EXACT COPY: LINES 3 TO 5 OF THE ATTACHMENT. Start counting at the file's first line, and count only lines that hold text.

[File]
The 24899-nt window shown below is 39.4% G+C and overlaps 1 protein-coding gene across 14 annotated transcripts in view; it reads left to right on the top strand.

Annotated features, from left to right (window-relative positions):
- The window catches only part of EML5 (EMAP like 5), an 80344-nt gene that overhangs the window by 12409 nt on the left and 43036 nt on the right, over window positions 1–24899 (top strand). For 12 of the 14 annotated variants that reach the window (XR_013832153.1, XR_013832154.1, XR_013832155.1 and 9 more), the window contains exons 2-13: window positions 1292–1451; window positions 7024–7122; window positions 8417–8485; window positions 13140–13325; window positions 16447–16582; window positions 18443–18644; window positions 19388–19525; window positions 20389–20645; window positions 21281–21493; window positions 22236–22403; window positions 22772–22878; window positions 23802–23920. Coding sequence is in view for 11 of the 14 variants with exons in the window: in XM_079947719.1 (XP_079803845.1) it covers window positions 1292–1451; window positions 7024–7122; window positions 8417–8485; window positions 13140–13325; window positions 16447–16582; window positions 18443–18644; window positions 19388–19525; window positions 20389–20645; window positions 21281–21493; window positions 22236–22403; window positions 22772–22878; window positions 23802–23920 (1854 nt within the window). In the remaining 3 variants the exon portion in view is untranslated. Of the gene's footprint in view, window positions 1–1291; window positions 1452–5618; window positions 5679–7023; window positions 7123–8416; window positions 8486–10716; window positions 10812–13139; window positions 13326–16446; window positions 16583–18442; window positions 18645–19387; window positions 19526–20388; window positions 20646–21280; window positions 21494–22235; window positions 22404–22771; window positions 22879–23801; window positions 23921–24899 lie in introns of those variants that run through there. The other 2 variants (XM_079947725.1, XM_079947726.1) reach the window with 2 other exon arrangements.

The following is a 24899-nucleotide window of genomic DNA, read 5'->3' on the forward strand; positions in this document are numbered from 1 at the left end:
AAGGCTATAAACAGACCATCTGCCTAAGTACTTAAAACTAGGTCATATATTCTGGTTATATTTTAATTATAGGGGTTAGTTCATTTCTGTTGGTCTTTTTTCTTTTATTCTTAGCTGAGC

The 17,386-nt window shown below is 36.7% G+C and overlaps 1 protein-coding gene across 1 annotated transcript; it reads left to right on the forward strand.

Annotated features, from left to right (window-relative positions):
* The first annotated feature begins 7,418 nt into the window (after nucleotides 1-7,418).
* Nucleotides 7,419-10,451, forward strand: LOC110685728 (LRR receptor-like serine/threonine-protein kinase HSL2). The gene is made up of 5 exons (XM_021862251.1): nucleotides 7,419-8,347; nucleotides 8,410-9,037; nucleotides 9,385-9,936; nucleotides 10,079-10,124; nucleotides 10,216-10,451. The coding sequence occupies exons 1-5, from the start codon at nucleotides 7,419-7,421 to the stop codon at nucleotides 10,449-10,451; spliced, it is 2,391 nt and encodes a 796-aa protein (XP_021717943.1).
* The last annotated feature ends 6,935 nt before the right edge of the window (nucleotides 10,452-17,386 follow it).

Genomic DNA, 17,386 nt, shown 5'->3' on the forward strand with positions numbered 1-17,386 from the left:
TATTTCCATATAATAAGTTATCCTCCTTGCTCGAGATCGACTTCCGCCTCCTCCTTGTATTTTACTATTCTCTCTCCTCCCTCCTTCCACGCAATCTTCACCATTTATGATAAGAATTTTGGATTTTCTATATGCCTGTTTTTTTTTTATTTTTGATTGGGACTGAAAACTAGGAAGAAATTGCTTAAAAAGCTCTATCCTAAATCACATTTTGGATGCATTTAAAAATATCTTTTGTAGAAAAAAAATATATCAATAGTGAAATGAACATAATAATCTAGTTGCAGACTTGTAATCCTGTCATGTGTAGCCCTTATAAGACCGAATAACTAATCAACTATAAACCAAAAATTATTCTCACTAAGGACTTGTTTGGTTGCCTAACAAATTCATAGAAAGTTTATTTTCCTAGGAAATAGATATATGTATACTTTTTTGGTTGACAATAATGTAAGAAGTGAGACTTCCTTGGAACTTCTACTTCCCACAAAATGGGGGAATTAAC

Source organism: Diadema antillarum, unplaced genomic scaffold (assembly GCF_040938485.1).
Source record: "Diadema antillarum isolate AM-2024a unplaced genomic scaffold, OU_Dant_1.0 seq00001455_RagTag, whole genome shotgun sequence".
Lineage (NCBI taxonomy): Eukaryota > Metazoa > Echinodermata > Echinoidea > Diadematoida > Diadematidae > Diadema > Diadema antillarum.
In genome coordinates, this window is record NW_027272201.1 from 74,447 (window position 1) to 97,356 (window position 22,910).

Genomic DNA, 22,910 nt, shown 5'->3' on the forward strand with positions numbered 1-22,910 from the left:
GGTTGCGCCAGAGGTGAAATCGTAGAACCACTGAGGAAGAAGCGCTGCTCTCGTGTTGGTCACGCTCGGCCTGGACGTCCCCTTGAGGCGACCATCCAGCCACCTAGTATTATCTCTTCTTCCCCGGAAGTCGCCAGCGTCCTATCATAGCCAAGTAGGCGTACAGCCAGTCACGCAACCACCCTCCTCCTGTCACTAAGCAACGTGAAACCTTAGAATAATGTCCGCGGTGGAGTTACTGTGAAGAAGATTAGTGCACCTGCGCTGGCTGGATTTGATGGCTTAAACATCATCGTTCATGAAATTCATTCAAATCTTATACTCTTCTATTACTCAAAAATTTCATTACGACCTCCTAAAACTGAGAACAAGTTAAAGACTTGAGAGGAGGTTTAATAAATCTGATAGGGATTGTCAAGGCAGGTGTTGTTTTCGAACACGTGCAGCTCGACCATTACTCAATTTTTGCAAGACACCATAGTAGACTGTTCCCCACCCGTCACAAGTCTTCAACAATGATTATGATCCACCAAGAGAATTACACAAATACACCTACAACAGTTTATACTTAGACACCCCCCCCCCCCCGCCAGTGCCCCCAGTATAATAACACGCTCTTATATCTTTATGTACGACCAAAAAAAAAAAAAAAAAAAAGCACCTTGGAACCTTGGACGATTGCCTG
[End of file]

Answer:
- The window catches only part of EML5 (EMAP like 5), an 80344-nt gene that overhangs the window by 12409 nt on the left and 43036 nt on the right, over window positions 1–24899 (top strand). For 12 of the 14 annotated variants that reach the window (XR_013832153.1, XR_013832154.1, XR_013832155.1 and 9 more), the window contains exons 2-13: window positions 1292–1451; window positions 7024–7122; window positions 8417–8485; window positions 13140–13325; window positions 16447–16582; window positions 18443–18644; window positions 19388–19525; window positions 20389–20645; window positions 21281–21493; window positions 22236–22403; window positions 22772–22878; window positions 23802–23920. Coding sequence is in view for 11 of the 14 variants with exons in the window: in XM_079947719.1 (XP_079803845.1) it covers window positions 1292–1451; window positions 7024–7122; window positions 8417–8485; window positions 13140–13325; window positions 16447–16582; window positions 18443–18644; window positions 19388–19525; window positions 20389–20645; window positions 21281–21493; window positions 22236–22403; window positions 22772–22878; window positions 23802–23920 (1854 nt within the window). In the remaining 3 variants the exon portion in view is untranslated. Of the gene's footprint in view, window positions 1–1291; window positions 1452–5618; window positions 5679–7023; window positions 7123–8416; window positions 8486–10716; window positions 10812–13139; window positions 13326–16446; window positions 16583–18442; window positions 18645–19387; window positions 19526–20388; window positions 20646–21280; window positions 21494–22235; window positions 22404–22771; window positions 22879–23801; window positions 23921–24899 lie in introns of those variants that run through there. The other 2 variants (XM_079947725.1, XM_079947726.1) reach the window with 2 other exon arrangements.

The following is a 24899-nucleotide window of genomic DNA, read 5'->3' on the forward strand; positions in this document are numbered from 1 at the left end:
AAGGCTATAAACAGACCATCTGCCTAAGTACTTAAAACTAGGTCATATATTCTGGTTATATTTTAATTATAGGGGTTAGTTCATTTCTGTTGGTCTTTTTTCTTTTATTCTTAGCTGAGC